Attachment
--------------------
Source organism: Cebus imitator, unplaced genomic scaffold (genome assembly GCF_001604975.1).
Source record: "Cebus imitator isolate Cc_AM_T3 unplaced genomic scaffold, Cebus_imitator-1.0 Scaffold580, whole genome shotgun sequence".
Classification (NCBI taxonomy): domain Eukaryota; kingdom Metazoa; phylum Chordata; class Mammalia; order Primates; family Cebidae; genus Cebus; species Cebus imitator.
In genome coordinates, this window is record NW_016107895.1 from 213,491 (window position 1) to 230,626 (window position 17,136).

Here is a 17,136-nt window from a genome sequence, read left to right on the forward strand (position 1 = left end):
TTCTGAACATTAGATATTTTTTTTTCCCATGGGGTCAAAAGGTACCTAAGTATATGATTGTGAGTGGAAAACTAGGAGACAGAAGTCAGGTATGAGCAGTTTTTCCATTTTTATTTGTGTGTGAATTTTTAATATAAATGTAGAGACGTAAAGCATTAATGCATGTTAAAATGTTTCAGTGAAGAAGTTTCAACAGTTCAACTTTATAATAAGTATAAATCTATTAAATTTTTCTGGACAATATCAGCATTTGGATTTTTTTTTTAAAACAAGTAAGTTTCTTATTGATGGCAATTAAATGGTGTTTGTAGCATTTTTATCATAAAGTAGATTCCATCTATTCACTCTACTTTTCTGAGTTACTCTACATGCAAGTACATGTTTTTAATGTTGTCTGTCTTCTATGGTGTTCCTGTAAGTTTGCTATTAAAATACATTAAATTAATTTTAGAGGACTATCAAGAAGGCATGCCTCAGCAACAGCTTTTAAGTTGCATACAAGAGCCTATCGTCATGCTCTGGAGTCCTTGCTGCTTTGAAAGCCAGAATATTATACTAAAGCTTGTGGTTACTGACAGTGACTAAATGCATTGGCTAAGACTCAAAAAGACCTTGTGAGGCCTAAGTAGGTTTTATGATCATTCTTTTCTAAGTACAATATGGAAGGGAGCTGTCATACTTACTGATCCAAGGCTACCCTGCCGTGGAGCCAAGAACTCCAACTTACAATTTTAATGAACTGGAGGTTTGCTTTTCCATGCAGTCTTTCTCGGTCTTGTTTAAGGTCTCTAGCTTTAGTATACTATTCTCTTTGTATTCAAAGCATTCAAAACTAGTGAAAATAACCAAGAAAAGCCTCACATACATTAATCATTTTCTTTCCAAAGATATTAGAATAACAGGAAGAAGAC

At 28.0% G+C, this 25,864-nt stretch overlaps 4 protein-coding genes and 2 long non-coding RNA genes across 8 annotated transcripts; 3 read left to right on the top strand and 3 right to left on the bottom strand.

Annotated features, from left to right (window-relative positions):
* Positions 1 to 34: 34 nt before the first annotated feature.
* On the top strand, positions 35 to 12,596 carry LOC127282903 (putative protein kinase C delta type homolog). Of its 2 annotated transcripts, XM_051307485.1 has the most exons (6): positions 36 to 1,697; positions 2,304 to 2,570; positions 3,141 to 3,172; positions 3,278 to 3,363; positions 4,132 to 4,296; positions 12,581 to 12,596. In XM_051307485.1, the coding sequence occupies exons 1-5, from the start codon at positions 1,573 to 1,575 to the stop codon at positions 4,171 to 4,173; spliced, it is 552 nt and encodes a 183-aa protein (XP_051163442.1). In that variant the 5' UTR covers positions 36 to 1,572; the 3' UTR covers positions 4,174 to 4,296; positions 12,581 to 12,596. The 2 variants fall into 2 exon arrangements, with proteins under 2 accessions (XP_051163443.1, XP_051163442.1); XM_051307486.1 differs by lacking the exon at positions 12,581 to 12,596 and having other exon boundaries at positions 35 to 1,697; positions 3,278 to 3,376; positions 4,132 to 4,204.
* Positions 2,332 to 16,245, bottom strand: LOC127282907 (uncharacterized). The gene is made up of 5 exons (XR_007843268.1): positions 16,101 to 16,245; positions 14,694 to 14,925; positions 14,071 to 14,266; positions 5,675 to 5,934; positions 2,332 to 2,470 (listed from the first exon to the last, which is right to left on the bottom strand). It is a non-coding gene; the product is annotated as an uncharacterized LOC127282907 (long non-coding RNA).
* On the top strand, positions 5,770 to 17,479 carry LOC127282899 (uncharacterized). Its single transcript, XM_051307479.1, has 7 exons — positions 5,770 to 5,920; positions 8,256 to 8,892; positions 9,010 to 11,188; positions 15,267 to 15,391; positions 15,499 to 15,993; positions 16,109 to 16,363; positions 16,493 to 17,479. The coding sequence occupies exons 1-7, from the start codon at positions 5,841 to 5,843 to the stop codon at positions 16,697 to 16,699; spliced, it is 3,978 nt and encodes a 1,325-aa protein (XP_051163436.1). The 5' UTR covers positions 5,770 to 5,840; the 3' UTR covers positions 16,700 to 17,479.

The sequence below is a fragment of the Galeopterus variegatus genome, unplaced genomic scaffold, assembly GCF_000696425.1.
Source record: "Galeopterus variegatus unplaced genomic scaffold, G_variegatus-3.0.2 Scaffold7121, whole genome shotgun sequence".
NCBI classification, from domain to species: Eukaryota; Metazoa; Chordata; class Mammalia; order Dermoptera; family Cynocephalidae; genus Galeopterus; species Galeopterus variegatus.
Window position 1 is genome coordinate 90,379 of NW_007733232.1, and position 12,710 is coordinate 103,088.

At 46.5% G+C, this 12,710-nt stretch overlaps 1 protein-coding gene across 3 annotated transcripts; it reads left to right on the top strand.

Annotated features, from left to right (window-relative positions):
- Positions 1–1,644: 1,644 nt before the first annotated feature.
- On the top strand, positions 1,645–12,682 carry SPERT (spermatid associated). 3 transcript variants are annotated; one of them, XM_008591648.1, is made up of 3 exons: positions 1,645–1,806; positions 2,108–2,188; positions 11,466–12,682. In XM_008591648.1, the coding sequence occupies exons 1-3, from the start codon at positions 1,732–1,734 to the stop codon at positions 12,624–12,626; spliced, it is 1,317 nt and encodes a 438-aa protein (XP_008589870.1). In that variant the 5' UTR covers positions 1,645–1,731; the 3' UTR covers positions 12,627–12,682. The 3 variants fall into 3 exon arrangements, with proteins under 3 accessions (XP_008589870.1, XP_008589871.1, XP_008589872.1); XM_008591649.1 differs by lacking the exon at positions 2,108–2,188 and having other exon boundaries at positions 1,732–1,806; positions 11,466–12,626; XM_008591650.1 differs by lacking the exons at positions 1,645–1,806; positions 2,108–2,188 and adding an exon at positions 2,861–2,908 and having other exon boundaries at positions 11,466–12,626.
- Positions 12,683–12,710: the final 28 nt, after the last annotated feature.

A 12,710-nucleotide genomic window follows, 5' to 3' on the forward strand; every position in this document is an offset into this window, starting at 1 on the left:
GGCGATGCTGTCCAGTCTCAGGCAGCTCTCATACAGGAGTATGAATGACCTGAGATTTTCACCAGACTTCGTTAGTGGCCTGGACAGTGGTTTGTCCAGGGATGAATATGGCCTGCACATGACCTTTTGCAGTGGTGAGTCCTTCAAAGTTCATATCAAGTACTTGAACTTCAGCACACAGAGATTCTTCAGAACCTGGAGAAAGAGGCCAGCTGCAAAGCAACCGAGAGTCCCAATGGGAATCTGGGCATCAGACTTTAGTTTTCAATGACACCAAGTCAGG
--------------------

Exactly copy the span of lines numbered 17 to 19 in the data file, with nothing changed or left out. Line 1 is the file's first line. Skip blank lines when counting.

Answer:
At 46.5% G+C, this 12,710-nt stretch overlaps 1 protein-coding gene across 3 annotated transcripts; it reads left to right on the top strand.

Annotated features, from left to right (window-relative positions):
- Positions 1–1,644: 1,644 nt before the first annotated feature.